#81 NOTHING IN THE DARK – A lonely old woman, Wanda Dunn, refuses to leave her dark basement apartment because she’s afraid that the angel of Death is waiting for her outside. There is an altercation outside and Wanda peeks out fearfully. A young policeman named Harold has been shot and is lying on the ground outside her door. After much convincing, Wanda finally opens the door and brings him in. They talk about her fear, and she says she has seen Death before in the form of a man who took away the life of a woman by simply touching her. Wanda has been afraid of Death ever since. A building contractor suddenly bursts into the apartment – he’s been hired to demolish the building within the hour. Wanda has been given due notice and ample time to move, and he threatens to have police remove her forcibly. She asks Harold for help, but the contractor can’t see anyone else. Wanda looks in the mirror and, unable to see Harold, comes to the realisation that Harold is in fact Death come to claim her. Directed by Lamont Johnson from a script by George Clayton Johnson starring Gladys Cooper, R.G. Armstrong & Robert Redford.
#82 ONE MORE PALLBEARER – Millionaire Paul Radin invites three people to join him in his bomb shelter: Mrs. Langford, a high-school teacher who once failed him; Colonel Hawthorne, who had him court-martialled; and Reverend Hughes, who revealed a scandal involving a woman driven to suicide by Radin. With the aid of sound effects and fake radio messages, Radin convinces the trio that an apocalyptic nuclear war will occur within minutes. He offers them refuge in the shelter if they do one thing – apologise for their actions. They all refuse, valuing honour over life, and leave the shelter. Suddenly, the sound of a bomb detonation shakes Radin’s shelter. He takes the elevator to the surface and sees that a nuclear war really has occurred and the world is in ruins. This twist ending is given another twist however, when we learn that Radin, devastated by his failure, has lost his mind and is only imagining that the world has been destroyed. Radin sobs helplessly at the foot of a fountain outside his intact building. Directed by Lamont Johnson from a script by Rod Serling starring Joseph Wiseman & Katherine Squire.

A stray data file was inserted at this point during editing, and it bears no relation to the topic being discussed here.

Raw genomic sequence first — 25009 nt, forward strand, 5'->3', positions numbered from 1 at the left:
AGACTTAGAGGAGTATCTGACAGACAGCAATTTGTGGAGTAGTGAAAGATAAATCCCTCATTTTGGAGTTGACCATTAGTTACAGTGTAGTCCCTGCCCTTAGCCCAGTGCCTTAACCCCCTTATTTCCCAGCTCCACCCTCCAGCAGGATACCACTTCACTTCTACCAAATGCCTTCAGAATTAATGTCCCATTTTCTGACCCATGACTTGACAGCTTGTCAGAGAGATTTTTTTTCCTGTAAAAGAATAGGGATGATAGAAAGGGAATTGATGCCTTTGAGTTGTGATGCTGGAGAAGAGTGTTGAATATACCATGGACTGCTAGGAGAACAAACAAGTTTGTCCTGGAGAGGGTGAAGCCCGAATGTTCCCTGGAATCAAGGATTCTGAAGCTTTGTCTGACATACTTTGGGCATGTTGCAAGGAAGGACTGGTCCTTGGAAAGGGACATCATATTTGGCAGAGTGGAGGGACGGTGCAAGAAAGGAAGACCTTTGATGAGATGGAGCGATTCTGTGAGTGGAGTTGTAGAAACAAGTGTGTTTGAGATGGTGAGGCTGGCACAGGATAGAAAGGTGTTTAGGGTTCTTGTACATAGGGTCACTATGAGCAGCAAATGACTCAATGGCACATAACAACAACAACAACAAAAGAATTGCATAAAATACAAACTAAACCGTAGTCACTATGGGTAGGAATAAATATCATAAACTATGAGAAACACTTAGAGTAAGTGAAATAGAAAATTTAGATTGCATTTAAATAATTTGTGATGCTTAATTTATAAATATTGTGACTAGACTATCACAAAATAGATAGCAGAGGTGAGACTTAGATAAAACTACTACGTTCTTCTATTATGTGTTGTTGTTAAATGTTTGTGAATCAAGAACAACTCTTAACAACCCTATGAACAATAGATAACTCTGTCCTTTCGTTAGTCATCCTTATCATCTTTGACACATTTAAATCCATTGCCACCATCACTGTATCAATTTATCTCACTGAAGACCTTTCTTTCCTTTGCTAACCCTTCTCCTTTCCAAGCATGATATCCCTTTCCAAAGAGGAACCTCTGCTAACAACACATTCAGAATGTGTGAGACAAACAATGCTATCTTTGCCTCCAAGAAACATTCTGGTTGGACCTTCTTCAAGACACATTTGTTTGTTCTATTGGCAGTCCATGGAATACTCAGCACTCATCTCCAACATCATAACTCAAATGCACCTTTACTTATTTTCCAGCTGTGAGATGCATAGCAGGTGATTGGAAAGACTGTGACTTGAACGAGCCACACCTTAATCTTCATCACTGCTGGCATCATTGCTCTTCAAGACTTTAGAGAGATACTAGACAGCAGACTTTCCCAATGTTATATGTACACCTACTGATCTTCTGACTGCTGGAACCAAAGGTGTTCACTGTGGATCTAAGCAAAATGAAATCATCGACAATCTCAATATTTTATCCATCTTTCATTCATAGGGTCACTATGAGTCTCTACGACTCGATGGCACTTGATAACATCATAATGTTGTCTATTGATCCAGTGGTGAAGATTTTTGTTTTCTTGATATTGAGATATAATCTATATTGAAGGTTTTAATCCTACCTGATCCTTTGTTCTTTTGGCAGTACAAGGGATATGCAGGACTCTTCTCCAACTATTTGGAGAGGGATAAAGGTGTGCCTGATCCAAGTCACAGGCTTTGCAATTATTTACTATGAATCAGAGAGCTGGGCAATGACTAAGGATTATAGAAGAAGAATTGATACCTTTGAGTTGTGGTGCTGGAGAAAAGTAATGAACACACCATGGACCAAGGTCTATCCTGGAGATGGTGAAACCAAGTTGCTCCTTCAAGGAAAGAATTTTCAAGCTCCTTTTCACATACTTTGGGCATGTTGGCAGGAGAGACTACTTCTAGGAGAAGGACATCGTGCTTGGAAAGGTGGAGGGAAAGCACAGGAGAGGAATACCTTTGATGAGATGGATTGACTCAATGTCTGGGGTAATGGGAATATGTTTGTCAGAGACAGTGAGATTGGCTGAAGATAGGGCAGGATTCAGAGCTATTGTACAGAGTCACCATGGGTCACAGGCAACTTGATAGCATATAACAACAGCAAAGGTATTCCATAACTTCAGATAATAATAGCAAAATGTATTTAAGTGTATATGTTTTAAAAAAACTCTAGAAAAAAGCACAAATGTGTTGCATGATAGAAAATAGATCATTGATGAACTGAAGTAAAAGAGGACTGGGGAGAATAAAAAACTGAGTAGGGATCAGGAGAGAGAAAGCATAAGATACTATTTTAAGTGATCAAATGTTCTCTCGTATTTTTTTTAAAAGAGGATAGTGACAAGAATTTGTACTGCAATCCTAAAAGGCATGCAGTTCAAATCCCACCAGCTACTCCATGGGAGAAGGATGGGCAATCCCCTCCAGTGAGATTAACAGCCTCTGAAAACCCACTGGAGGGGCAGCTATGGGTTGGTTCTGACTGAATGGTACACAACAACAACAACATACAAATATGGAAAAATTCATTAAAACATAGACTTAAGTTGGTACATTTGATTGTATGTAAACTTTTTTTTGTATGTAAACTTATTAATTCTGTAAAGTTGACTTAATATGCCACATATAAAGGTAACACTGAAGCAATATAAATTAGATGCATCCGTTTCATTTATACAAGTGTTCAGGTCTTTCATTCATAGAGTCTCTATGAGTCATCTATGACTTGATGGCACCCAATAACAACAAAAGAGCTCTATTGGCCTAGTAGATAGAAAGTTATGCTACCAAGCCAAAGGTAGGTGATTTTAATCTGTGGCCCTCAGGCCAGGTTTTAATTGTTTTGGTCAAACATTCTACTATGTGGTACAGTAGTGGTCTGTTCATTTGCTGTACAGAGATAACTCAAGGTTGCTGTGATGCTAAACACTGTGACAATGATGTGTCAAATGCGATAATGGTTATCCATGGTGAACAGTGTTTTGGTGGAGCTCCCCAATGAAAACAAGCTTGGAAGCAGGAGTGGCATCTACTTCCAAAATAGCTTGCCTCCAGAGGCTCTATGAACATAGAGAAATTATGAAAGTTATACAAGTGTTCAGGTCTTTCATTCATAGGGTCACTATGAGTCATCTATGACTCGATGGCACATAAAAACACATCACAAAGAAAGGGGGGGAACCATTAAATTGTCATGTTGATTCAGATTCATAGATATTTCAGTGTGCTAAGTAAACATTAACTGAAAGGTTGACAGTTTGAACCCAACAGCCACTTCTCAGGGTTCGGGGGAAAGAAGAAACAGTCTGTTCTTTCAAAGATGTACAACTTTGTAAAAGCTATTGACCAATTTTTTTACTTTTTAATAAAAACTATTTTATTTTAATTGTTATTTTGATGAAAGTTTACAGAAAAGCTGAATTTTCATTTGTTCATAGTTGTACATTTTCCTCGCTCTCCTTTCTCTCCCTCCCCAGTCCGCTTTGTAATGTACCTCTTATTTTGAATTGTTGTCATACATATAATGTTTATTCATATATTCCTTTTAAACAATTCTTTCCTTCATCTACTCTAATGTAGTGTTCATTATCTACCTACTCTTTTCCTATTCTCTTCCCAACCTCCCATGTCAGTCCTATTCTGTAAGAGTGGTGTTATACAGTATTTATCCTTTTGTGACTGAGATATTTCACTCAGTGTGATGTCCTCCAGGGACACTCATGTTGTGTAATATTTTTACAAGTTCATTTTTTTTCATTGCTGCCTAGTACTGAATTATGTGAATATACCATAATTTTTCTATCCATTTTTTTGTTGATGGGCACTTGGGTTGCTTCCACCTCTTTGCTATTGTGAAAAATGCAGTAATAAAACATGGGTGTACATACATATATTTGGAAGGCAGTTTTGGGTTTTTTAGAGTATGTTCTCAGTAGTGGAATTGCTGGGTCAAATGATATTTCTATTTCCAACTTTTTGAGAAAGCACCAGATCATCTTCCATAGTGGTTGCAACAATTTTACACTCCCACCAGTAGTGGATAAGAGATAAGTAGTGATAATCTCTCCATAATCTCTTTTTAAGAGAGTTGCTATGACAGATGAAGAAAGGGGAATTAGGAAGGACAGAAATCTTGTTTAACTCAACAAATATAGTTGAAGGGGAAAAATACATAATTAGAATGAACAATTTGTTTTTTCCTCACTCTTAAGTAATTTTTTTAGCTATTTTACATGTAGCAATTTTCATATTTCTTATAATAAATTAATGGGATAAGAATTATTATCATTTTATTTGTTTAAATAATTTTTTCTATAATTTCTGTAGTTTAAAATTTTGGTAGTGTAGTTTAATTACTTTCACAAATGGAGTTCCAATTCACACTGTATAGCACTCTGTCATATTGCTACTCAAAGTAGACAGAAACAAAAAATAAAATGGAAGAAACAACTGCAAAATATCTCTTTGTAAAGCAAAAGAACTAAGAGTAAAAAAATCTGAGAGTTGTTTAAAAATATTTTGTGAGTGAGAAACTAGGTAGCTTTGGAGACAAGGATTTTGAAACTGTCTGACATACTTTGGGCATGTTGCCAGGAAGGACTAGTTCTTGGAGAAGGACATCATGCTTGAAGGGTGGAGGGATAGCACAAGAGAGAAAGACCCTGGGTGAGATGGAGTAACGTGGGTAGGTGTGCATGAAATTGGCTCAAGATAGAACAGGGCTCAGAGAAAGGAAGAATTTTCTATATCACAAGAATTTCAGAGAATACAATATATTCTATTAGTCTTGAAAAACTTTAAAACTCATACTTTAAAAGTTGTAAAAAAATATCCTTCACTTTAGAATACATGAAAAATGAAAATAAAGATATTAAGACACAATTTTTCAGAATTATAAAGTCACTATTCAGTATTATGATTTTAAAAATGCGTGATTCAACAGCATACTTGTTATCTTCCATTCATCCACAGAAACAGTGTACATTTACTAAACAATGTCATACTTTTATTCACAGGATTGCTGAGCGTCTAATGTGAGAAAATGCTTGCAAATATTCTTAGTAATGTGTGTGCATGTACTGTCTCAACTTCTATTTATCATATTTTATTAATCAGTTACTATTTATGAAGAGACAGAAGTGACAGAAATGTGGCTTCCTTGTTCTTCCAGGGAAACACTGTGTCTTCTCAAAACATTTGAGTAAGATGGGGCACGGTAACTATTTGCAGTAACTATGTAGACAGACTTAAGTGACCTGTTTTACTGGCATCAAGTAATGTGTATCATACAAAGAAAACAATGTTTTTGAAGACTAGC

#83 DEAD MAN’S SHOES – Homeless man Nate Bledsoe steals a pair of shoes from the body of a man killed by gangsters. Wearing the shoes infuses him with the personality and memories of the previous owner, and continues his life as the dead man. He visits the victim’s girlfriend, who recognises his kiss and other mannerisms. He then goes to a bar to confront Dagget, the gangster who had him killed. Dagget guns him down but, before he dies, Nate promises to return until he kills Dagget: â€śIâ€™ll be back Bernie, and Iâ€™ll keep coming back – again and again.â€ť The body (including shoes) is dumped, and another derelict man finds the body and steals the shoes. Directed by Montgomery Pittman from a script by Charles Beaumont starring Warren Stevens & Richard Devon. Inspired by the Curt Siodmak novel Donovan’s Brain (1942), the initial item of clothing was to be a hat, but it was felt that shoes would be better symbolically – shoes can take you places. The story was remade for the eighties revival series as Dead Woman’s Shoes, and in the second revival series as Dead Man’s Eyes.